HSV Commodore VN

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HSV

HSV Commodore VN

1988 - 1991
Country:
Australia
Engine:
V8
Capacity:
V8 5.0 ltr.
Power:
up to 215kW (Group A)
Transmission:
5/6 spd. man; 3 spd. auto
Top Speed:
246 km/h (SS Group A)
Number Built:
2809 (all models, including 302 Group A)
Collectability:
4 star
HDT VC Commodore
By the time of the VN Commodores release, the HSV staff numbers had swelled from 5 to over 40, an obvious sign that the vehicles they were producing were indeed very popular.

The first of the HSV’s for the VN series Commodore was, however, not particularly special. The SV3800 was released in October 1988, the name indicating the size of the new V6 carried over from the donor car.

The HSV body kit certainly gave the car a more sporting appearance, and suspension mods firmed up the handling and steering.

The first iterations were fitted with a black four-spoke Calais steering wheel, but by February 1989 the Momo SV wheel had passed the Australian Design Rules certification (ADR’s) and was promptly used instead.

The interior featured better front pews, featuring leather bolsters and velour inserts, and the dash gained a special clock perched atop the console.

But the HSV model everyone wanted was the SS Group A SV.

The Group A featured a German developed six-speed gearbox (also used on the ZR1 Corvette), and rode upon purpose built 17 inch wheels with 45 series tires and cut-outs in the side skirts for the racing exhaust system.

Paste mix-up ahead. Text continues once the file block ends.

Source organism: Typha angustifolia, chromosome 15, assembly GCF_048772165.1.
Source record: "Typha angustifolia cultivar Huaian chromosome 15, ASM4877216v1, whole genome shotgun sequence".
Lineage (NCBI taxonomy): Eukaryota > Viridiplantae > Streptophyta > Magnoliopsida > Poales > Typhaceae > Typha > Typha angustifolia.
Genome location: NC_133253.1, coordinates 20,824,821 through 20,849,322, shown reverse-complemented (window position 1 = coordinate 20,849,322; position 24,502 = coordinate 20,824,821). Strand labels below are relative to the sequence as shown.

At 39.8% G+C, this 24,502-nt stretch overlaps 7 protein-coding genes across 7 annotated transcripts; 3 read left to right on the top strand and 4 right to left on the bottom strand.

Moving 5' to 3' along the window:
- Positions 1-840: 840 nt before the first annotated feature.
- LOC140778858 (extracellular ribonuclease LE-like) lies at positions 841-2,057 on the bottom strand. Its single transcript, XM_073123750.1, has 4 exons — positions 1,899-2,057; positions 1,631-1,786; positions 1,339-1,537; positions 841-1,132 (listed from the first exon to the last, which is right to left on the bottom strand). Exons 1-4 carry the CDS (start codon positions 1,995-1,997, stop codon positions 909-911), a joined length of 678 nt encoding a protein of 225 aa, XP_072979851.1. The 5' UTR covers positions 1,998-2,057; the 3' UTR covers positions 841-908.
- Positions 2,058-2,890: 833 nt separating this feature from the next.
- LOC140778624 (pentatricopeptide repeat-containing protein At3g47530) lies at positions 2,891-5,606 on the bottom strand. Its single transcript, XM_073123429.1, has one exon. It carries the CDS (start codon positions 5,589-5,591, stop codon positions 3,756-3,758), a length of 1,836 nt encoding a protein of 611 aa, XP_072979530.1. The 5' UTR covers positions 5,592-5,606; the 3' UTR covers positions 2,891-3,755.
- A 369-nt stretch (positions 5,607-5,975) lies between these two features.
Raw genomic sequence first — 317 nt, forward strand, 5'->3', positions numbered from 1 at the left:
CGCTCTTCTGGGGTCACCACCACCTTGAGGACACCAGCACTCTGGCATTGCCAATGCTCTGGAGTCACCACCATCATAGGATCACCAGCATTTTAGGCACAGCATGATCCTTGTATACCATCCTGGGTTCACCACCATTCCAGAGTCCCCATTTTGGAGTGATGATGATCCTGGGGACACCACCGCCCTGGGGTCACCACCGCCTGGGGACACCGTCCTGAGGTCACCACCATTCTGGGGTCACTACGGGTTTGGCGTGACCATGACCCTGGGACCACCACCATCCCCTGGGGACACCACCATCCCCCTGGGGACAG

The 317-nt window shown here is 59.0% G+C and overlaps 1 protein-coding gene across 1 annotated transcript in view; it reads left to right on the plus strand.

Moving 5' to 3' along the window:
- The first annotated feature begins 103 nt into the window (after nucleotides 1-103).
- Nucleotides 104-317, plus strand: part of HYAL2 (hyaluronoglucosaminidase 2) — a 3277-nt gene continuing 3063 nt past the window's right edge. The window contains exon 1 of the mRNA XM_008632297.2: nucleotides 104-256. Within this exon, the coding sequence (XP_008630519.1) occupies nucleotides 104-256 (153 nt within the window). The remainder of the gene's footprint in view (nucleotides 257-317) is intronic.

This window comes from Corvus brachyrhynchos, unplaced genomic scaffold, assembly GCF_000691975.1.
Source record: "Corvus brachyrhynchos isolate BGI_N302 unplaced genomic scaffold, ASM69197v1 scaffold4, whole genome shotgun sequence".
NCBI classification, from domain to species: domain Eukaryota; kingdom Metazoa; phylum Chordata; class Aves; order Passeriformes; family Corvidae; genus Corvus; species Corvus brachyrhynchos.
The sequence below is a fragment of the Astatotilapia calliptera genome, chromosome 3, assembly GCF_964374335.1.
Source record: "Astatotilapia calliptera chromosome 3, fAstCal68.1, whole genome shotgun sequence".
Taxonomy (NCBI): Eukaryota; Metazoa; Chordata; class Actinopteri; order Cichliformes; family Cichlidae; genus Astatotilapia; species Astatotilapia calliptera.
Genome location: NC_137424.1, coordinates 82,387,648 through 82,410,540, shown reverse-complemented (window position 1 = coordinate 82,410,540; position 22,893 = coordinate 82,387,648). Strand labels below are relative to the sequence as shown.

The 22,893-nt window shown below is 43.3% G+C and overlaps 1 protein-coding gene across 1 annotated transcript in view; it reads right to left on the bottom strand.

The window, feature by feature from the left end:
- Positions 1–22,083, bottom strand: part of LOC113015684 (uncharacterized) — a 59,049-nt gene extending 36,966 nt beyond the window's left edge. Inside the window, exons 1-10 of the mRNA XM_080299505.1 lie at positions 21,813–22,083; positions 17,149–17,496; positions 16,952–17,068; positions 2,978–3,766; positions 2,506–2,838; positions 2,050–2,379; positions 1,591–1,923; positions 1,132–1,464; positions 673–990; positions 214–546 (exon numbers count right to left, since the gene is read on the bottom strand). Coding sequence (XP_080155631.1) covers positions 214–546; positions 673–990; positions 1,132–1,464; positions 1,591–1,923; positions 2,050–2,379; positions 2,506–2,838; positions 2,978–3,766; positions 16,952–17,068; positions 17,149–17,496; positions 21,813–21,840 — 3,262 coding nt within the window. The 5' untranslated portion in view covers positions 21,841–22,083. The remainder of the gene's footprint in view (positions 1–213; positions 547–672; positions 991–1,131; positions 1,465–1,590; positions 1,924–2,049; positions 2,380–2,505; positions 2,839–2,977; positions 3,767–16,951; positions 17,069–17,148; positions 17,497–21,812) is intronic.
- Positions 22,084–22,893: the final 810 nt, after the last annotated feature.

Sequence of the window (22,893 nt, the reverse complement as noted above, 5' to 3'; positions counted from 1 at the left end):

Extensive wind tunnel testing was performed at MIRA in the UK, which resulted in a drag co-efficient of less than 0.30. The brakes were upgraded to include vented discs to all four wheels, using special twin-piston callipers designed for the SV5000. Unfortunately, the VN would be the last of the Group A’s to be produced by Holden. CAMS had dropped the requirement for manufactures to meet homologation requirements, and there was simply no longer a need to manufacture them.

Before the rule change came into effect, Holden needed to manufacture 500 examples, but with the rule change production was cut short and in the end only 302 would be made. In the meantime, HSV looked toward manufacturing other performance vehicles, such as the Maloo Ute – a car born from the 5.0 liter VN Utility. Maloo is an Aboriginal word for thunder, perhaps an appropriate choice given the magnification of the exhaust note provided by the hollow ute tray.

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